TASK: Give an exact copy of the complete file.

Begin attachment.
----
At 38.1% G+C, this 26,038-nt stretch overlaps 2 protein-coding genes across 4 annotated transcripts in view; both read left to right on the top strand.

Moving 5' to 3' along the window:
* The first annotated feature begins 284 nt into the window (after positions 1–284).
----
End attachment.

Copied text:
At 38.1% G+C, this 26,038-nt stretch overlaps 2 protein-coding genes across 4 annotated transcripts in view; both read left to right on the top strand.

Moving 5' to 3' along the window:
* The first annotated feature begins 284 nt into the window (after positions 1–284).